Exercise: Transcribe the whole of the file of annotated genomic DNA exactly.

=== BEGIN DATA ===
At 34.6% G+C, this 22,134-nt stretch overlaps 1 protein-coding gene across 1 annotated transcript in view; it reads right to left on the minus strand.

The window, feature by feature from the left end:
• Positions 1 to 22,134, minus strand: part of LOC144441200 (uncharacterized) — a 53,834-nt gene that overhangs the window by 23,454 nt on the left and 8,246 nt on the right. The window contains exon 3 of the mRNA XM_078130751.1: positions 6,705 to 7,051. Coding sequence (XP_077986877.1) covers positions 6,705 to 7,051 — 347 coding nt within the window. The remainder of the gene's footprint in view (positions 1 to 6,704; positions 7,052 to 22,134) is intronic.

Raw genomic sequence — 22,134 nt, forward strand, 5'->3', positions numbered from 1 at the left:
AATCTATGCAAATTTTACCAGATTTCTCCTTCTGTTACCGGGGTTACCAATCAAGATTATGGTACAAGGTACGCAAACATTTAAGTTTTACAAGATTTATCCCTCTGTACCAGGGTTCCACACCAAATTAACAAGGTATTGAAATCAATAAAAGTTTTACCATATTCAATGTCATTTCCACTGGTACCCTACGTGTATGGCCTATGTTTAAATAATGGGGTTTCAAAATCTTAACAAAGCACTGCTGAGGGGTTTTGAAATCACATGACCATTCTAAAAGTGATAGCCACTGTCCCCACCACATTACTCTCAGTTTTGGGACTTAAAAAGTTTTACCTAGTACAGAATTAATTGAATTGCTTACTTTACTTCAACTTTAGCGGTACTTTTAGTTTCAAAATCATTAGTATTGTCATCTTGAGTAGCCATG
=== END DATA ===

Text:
At 34.6% G+C, this 22,134-nt stretch overlaps 1 protein-coding gene across 1 annotated transcript in view; it reads right to left on the minus strand.

The window, feature by feature from the left end:
• Positions 1 to 22,134, minus strand: part of LOC144441200 (uncharacterized) — a 53,834-nt gene that overhangs the window by 23,454 nt on the left and 8,246 nt on the right. The window contains exon 3 of the mRNA XM_078130751.1: positions 6,705 to 7,051. Coding sequence (XP_077986877.1) covers positions 6,705 to 7,051 — 347 coding nt within the window. The remainder of the gene's footprint in view (positions 1 to 6,704; positions 7,052 to 22,134) is intronic.

Raw genomic sequence — 22,134 nt, forward strand, 5'->3', positions numbered from 1 at the left:
AATCTATGCAAATTTTACCAGATTTCTCCTTCTGTTACCGGGGTTACCAATCAAGATTATGGTACAAGGTACGCAAACATTTAAGTTTTACAAGATTTATCCCTCTGTACCAGGGTTCCACACCAAATTAACAAGGTATTGAAATCAATAAAAGTTTTACCATATTCAATGTCATTTCCACTGGTACCCTACGTGTATGGCCTATGTTTAAATAATGGGGTTTCAAAATCTTAACAAAGCACTGCTGAGGGGTTTTGAAATCACATGACCATTCTAAAAGTGATAGCCACTGTCCCCACCACATTACTCTCAGTTTTGGGACTTAAAAAGTTTTACCTAGTACAGAATTAATTGAATTGCTTACTTTACTTCAACTTTAGCGGTACTTTTAGTTTCAAAATCATTAGTATTGTCATCTTGAGTAGCCATG